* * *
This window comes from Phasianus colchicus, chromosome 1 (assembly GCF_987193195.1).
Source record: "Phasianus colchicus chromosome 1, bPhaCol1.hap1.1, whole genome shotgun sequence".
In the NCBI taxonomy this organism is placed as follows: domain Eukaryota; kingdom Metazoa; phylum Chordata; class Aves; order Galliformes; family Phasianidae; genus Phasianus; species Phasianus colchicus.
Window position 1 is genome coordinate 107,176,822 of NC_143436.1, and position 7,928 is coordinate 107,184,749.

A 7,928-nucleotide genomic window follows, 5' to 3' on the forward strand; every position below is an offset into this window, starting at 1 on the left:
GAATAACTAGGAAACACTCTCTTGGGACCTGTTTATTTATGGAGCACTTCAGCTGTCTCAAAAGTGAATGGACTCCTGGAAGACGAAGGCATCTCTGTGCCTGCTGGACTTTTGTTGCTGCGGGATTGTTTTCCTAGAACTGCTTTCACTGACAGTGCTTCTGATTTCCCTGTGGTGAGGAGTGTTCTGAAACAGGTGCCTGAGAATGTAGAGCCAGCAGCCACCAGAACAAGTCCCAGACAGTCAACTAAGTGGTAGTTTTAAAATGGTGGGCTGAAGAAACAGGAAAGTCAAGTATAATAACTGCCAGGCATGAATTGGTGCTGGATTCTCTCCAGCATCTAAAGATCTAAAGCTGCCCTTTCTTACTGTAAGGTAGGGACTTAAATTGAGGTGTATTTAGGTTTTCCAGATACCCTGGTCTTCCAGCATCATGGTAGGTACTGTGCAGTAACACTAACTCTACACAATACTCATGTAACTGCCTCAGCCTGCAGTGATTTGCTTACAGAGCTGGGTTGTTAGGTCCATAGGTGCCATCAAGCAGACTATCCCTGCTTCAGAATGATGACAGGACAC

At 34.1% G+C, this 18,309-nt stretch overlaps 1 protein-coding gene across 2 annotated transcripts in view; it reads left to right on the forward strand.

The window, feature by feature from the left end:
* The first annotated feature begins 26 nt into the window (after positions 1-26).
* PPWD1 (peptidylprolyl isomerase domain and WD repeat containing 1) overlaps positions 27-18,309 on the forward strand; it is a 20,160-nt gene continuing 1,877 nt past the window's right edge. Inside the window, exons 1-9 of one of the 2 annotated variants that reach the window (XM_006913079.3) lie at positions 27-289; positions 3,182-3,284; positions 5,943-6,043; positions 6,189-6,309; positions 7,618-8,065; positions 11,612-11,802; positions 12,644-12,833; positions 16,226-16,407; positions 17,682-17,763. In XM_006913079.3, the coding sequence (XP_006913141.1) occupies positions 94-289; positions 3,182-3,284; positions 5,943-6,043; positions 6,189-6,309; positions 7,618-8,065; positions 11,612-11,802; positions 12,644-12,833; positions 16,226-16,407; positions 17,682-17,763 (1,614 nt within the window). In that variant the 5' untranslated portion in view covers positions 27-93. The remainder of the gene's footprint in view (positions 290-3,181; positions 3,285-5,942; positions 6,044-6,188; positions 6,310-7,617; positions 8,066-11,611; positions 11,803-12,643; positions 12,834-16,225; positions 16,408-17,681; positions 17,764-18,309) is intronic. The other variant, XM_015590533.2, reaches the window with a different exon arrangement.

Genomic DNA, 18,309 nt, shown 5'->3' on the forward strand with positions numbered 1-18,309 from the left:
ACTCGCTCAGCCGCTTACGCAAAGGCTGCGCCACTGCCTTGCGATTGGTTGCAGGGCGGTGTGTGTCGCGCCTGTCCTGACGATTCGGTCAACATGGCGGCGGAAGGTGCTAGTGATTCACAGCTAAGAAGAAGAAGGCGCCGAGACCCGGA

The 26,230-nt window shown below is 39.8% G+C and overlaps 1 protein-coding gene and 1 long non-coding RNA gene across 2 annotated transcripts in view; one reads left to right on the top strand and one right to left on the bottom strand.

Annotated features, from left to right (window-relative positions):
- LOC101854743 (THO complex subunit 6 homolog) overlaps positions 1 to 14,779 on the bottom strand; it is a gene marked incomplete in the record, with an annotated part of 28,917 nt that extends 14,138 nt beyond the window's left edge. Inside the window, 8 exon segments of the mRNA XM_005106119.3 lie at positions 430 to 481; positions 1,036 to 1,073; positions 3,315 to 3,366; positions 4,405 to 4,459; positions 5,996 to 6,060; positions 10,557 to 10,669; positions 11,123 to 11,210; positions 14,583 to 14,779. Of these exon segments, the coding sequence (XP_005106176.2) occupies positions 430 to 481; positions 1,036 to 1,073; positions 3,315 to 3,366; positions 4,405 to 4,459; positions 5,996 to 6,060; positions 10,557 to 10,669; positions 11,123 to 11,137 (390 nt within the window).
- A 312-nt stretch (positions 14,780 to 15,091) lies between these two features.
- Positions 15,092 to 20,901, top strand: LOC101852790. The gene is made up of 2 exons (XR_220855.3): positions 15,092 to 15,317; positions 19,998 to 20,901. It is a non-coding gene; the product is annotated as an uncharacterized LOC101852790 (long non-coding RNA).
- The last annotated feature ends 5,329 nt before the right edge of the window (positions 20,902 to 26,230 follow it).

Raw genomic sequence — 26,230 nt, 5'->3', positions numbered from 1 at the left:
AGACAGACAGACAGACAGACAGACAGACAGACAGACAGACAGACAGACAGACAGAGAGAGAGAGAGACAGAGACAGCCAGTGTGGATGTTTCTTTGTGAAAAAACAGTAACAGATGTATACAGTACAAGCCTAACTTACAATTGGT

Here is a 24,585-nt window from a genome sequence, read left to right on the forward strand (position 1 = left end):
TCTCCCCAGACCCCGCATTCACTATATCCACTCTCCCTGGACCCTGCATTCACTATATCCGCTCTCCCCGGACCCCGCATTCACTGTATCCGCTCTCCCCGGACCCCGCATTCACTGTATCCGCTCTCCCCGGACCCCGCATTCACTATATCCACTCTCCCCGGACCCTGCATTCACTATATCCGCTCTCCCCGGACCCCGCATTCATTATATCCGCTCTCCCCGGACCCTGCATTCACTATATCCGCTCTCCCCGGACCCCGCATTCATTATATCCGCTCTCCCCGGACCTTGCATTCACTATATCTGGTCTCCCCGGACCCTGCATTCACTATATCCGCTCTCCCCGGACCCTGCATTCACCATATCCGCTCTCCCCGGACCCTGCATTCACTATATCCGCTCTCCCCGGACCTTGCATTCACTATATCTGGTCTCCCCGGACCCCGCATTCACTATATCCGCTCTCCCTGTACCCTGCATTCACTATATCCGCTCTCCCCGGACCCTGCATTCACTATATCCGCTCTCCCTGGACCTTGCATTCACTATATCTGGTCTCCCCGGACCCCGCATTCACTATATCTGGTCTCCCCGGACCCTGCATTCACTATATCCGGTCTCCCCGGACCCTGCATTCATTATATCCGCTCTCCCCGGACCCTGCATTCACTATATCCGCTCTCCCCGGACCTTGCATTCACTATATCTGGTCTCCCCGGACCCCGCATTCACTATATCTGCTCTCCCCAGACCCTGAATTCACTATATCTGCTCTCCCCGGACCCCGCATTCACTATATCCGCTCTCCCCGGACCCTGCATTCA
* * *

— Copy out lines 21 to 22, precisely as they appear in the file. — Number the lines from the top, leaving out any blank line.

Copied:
Here is a 24,585-nt window from a genome sequence, read left to right on the forward strand (position 1 = left end):
TCTCCCCAGACCCCGCATTCACTATATCCACTCTCCCTGGACCCTGCATTCACTATATCCGCTCTCCCCGGACCCCGCATTCACTGTATCCGCTCTCCCCGGACCCCGCATTCACTGTATCCGCTCTCCCCGGACCCCGCATTCACTATATCCACTCTCCCCGGACCCTGCATTCACTATATCCGCTCTCCCCGGACCCCGCATTCATTATATCCGCTCTCCCCGGACCCTGCATTCACTATATCCGCTCTCCCCGGACCCCGCATTCATTATATCCGCTCTCCCCGGACCTTGCATTCACTATATCTGGTCTCCCCGGACCCTGCATTCACTATATCCGCTCTCCCCGGACCCTGCATTCACCATATCCGCTCTCCCCGGACCCTGCATTCACTATATCCGCTCTCCCCGGACCTTGCATTCACTATATCTGGTCTCCCCGGACCCCGCATTCACTATATCCGCTCTCCCTGTACCCTGCATTCACTATATCCGCTCTCCCCGGACCCTGCATTCACTATATCCGCTCTCCCTGGACCTTGCATTCACTATATCTGGTCTCCCCGGACCCCGCATTCACTATATCTGGTCTCCCCGGACCCTGCATTCACTATATCCGGTCTCCCCGGACCCTGCATTCATTATATCCGCTCTCCCCGGACCCTGCATTCACTATATCCGCTCTCCCCGGACCTTGCATTCACTATATCTGGTCTCCCCGGACCCCGCATTCACTATATCTGCTCTCCCCAGACCCTGAATTCACTATATCTGCTCTCCCCGGACCCCGCATTCACTATATCCGCTCTCCCCGGACCCTGCATTCA